Edwin Arlington Robinson
Variations of Greek Themes
A HAPPY MAN
When these graven lines you see,
Traveler, do not pity me;
Though I be among the dead,
Let no mournful word be said.
Children that I leave behind,
And their children, all were kind;
Near to them and to my wife,
I was happy all my life.
My three sons I married right,
And their sons I rocked at night;
Death nor sorrow ever brought
Cause for one unhappy thought.
Now, and with no need of tears,
Here they leave me, full of years,—
Leave me to my quiet rest
In the region of the blest.
A MIGHTY RUNNER
The day when Charmus ran with five
In Arcady, as I’m alive,
He came in seventh.—“Five and one
Make seven, you say? It can’t be done.”—
Well, if you think it needs a note,
A friend in a fur overcoat
Ran with him, crying all the while,
“You’ll beat ’em, Charmus, by a mile!”
And so he came in seventh.
Therefore, good Zoilus, you see
The thing is plain as plain can be;
And with four more for company,
He would have been eleventh.
The gloom of death is on the raven’s wing,
The song of death is in the raven’s cries:
But when Demophilus begins to sing,
The raven dies.
Eutychides, who wrote the songs,
Is going down where he belongs.
O you unhappy ones, beware:
Eutychides will soon be there!
For he is coming with twelve lyres,
And with more than twice twelve quires
Of the stuff that he has done
In the world from which he’s gone.
Ah, now must you know death indeed,
For he is coming with all speed;
And with Eutychides in Hell,
Where’s a poor tortured soul to dwell?
So now the very bones of you are gone
Where they were dust and ashes long ago;
And there was the last ribbon you tied on
To bind your hair, and that is dust also;
And somewhere there is dust that was of old
A soft and scented garment that you wore—
The same that once till dawn did closely fold
You in with fair Charaxus, fair no more.
But Sappho, and the white leaves of her song,
Will make your name a word for all to learn,
And all to love thereafter, even while
It’s but a name; and this will be as long
As there are distant ships that will return
Again to your Naucratis and the Nile.
THE DUST OF TIMAS
This dust was Timas; and they say
That almost on her wedding day
She found her bridal home to be
The dark house of Persephone.
And many maidens, knowing then
That she would not come back again,
Unbound their curls; and all in tears,
They cut them off with sharpened shears.
(Antipater of Sidon)
I’m sure I see it all now as it was,
When first you set your foot upon the shore
Where dim Cocytus flows for evermore,
And how it came to pass
That all those Dorian women who are there
In Hades, and still fair,
Came up to you, so young, and wept and smiled
When they beheld you and your little child.
And then, I’m sure, with tears upon your face
To be in that sad place,
You told of the two children you had borne,
And then of Euphron, whom you leave to mourn.
“One stays with him,” you said,
“And this one I bring with me to the dead.”
THE OLD STORY
Like many a one, when you had gold
Love met you smiling, we are told;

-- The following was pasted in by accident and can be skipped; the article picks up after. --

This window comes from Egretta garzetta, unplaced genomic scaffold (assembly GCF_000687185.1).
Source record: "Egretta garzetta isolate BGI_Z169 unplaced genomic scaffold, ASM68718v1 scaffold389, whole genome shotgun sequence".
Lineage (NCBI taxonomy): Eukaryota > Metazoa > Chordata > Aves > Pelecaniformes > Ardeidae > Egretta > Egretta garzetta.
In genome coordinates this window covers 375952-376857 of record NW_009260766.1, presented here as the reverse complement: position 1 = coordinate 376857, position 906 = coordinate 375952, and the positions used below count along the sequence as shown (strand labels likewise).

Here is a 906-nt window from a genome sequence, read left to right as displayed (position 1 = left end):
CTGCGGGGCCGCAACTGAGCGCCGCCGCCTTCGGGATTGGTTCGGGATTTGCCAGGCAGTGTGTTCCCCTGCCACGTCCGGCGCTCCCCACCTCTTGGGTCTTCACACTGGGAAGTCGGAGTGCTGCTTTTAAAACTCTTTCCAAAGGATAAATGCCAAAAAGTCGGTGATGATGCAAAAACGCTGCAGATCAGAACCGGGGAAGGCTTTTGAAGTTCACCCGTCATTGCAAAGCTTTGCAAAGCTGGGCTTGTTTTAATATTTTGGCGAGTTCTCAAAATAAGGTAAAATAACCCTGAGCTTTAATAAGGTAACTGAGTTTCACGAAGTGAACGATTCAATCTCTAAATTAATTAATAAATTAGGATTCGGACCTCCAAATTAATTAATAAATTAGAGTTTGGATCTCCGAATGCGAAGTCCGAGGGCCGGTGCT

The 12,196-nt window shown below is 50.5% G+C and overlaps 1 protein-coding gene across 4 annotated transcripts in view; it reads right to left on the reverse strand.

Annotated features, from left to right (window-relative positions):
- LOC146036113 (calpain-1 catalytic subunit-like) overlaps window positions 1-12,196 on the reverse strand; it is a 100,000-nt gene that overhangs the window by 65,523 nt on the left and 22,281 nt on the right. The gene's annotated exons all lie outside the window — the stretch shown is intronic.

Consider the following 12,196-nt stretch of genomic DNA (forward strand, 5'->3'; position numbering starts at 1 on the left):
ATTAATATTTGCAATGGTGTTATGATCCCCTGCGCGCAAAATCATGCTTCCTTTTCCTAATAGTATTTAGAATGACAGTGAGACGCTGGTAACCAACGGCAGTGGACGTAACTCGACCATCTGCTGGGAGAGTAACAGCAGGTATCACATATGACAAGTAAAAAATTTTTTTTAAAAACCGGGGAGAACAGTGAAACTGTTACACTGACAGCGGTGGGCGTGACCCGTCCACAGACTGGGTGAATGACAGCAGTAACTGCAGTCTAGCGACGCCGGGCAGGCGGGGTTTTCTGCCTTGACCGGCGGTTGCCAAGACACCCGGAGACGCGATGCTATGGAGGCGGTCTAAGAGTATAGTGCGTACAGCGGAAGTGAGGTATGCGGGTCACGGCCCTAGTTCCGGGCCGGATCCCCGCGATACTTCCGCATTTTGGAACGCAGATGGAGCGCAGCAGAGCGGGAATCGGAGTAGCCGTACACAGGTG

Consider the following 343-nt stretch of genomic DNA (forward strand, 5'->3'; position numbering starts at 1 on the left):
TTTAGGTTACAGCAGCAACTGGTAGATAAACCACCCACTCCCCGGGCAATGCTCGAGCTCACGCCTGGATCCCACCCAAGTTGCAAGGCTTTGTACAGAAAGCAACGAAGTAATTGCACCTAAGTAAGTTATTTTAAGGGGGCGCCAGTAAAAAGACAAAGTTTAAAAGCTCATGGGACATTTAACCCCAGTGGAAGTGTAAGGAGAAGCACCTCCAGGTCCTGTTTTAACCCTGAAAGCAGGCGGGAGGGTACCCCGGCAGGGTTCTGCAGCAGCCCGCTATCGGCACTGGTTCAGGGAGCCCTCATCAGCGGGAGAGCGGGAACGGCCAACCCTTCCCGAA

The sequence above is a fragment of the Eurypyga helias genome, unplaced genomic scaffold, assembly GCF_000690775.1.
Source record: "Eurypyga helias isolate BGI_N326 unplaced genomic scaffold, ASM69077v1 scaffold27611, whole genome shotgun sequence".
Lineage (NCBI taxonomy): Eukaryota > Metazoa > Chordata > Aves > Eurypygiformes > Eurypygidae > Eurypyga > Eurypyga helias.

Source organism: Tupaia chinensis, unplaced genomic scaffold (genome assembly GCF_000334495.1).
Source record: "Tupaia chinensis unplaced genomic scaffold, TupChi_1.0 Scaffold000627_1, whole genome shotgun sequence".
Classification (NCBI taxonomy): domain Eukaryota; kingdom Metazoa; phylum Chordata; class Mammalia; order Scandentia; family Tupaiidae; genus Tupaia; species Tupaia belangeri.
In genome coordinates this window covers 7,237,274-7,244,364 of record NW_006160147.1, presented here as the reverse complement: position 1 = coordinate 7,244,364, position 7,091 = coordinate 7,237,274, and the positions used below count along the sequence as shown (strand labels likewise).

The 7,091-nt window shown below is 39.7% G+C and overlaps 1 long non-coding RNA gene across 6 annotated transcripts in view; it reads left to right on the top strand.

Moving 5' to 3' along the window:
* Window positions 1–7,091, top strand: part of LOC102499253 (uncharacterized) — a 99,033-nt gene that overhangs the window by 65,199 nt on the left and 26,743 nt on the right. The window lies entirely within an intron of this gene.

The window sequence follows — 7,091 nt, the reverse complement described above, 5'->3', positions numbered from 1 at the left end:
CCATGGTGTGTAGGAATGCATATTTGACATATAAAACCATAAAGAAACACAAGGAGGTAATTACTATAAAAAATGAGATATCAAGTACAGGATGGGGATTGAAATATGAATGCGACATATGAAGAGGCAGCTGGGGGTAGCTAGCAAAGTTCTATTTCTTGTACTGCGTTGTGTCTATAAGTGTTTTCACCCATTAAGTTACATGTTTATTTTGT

But now that all your gold is gone,
Love leaves you hungry and alone.
And women, who have called you more
Sweet names than ever were before,
Will ask another now to tell
What man you are and where you dwell.
Was ever anyone but you
So long in learning what is true?
Must you find only at the end
That who has nothing has no friend?
To-morrow? Then your one word left is always now the same;
And that’s a word that names a day that has no more a name.
To-morrow, I have learned at last, is all you have to give:
The rest will be another’s now, as long as I may live.
You will see me in the evening?—And what evening has there been,
Since time began with women, but old age and wrinkled skin?
LAIS TO APHRODITE
When I, poor Lais, with my crown
Of beauty could laugh Hellas down,
Young lovers crowded at my door,
Where now my lovers come no more.
So, Goddess, you will not refuse
A mirror that has now no use;
For what I was I cannot be,
And what I am I will not see.
AN INSCRIPTION BY THE SEA
No dust have I to cover me,
My grave no man may show;
My tomb is this unending sea,
And I lie far below.
My fate, O stranger, was to drown;
And where it was the ship went down
Is what the sea-birds know.
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Comments about this poem (Variations of Greek Themes by Edwin Arlington Robinson )
Still I Rise
The Road Not Taken
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Edgar Allan Poe
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Stopping by Woods on a Snowy Evening
A Dream Within A Dream
Edgar Allan Poe
(4 April 1928 - 28 May 2014)
(March 26, 1874 – January 29, 1963)
(1 February 1902 – 22 May 1967)
(12 July 1904 – 23 September 1973)
Edgar Allan Poe
(19 January 1809 - 7 October 1849)
(10 December 1830 – 15 May 1886)
(16 August 1920 – 9 March 1994)
William Butler Yeats
(13 June 1865 – 28 January 1939)
(26 April 1564 - 23 April 1616)
- Still I Rise, Maya Angelou
- Dreams, Langston Hughes
- The Road Not Taken, Robert Frost
- I Know Why The Caged Bird Sings, Maya Angelou
- If You Forget Me, Pablo Neruda
- Phenomenal Woman, Maya Angelou
- Stopping by Woods on a Snowy Evening, Robert Frost
- A Dream Within A Dream, Edgar Allan Poe
- Annabel Lee, Edgar Allan Poe
- If, Rudyard Kipling